Contact Info
Missouri River Institute
The University of
South Dakota
414 E. Clark Street
Science Center
Vermillion, SD 57069

Financial support for website development provided by the
Living River Group
of the
Sierra Club




Site Description:

By the mid-1800s, steamboat travel had become the main form of transportation. The steamboat era supported westward expansion by providing supplies for growing farms and communities and business for villages, wood yards and trading posts along the river. Traveling upstream on the Missouri River was dangerous, with an often shifting channel and numerous sandbars and snags to navigate around. On October 27th of 1870 the North Alabama steamboat hit a snag and sank. The wreckage site is on the Nebraska side of the river near the upper end of today's Goat Island. It was exposed around 1904, again in the 1930's, and most recently in 2004. The high flows during the flood of 2011 once again buried the remains of the North Alabama. Someday the shifting sands of the river will once again reveal the remains of the boat, exposing it for future generations to explore.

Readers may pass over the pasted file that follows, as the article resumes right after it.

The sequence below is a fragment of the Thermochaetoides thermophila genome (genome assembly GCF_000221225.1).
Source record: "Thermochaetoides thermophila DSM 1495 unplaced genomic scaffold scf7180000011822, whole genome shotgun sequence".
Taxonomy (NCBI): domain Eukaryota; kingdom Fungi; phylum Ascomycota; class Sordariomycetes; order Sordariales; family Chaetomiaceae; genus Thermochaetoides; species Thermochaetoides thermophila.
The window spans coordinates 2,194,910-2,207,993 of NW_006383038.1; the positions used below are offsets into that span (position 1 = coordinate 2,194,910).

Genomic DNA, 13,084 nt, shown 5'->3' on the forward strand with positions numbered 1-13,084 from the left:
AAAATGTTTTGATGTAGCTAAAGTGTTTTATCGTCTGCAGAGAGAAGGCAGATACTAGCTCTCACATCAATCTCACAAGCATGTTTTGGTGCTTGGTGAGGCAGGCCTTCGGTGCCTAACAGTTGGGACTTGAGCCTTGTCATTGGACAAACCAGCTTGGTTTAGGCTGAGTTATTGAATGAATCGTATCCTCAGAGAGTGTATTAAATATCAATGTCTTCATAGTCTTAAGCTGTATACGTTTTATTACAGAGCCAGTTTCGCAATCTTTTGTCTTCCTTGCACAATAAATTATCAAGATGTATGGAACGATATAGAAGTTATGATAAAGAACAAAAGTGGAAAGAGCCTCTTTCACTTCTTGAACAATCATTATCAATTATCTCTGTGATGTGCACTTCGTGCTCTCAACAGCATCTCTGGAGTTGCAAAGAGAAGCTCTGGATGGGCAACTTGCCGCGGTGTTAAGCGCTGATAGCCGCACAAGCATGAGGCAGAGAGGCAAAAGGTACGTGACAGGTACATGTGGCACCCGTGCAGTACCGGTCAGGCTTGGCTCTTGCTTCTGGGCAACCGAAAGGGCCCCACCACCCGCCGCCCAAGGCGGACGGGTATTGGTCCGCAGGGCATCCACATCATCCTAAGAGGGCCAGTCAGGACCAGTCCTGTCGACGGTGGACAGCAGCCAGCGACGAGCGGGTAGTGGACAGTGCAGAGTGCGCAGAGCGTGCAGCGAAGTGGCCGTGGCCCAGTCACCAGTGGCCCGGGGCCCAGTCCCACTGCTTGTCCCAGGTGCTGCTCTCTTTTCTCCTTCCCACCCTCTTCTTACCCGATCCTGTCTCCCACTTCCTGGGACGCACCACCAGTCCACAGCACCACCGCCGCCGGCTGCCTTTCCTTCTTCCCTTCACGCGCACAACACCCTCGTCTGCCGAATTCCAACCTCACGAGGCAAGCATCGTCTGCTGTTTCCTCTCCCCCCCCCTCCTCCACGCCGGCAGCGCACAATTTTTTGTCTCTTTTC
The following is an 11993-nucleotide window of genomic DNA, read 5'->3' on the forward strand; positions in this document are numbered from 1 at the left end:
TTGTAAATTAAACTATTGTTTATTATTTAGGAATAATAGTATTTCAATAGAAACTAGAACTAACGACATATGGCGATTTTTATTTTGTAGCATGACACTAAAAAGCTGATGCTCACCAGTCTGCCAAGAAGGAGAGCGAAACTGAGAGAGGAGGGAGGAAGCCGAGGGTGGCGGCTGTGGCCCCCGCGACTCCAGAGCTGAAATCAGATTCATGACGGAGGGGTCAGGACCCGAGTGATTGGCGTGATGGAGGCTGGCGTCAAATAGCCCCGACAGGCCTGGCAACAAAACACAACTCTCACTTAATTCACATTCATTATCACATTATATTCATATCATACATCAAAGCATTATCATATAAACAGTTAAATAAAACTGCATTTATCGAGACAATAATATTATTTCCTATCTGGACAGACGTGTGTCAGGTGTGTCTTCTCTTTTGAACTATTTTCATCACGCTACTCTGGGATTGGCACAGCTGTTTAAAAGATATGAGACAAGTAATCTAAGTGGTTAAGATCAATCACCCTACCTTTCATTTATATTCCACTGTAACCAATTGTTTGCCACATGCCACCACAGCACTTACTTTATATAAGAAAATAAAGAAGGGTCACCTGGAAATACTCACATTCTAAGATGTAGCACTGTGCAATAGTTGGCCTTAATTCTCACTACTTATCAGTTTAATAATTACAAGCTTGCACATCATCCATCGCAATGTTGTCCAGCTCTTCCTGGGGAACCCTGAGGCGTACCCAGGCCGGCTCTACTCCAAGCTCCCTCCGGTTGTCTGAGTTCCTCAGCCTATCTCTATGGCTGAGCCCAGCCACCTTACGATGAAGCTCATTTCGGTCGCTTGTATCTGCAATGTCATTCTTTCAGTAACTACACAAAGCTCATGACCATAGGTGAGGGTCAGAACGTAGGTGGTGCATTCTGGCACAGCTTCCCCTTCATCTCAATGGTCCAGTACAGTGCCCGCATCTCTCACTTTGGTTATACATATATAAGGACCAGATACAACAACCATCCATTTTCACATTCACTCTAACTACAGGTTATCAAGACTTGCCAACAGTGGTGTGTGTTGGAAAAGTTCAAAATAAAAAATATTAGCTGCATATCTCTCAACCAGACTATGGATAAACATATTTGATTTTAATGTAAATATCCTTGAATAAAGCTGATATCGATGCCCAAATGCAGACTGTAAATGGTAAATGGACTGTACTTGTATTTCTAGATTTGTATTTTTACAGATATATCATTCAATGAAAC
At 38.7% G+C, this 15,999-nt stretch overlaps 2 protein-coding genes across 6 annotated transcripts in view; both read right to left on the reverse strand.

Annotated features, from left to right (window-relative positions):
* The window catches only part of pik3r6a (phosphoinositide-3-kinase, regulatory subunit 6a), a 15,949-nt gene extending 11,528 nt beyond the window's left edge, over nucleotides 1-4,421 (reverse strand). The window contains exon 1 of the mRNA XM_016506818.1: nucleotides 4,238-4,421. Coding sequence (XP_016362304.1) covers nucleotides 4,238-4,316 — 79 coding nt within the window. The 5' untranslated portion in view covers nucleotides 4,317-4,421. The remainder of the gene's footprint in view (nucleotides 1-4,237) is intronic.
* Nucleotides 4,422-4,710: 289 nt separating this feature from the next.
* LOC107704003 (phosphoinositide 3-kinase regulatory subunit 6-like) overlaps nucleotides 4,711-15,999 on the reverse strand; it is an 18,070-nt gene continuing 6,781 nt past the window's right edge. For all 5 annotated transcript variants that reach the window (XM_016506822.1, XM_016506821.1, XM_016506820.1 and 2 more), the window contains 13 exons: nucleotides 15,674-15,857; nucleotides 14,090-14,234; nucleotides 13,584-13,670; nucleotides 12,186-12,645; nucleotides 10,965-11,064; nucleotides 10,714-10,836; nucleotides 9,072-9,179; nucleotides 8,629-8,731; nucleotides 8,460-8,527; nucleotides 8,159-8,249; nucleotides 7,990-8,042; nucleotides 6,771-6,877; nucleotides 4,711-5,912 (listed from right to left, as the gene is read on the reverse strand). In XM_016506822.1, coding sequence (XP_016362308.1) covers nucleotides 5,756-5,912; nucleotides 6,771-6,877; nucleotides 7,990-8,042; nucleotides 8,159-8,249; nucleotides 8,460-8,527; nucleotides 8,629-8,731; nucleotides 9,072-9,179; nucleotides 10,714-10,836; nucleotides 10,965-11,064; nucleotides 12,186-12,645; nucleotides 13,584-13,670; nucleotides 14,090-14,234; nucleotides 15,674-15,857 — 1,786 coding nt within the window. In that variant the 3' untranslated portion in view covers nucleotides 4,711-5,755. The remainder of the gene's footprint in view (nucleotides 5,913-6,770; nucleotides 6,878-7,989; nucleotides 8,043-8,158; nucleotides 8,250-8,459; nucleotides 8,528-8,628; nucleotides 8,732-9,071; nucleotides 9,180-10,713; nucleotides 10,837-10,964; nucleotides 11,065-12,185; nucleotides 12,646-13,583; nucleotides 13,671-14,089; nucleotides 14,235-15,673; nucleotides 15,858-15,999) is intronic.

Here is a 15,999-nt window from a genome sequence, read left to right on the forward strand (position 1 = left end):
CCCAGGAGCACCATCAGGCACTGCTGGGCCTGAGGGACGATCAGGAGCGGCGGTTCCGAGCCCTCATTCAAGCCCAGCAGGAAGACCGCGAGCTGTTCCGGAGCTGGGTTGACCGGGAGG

North Alabama Steamboat Remains
Web Link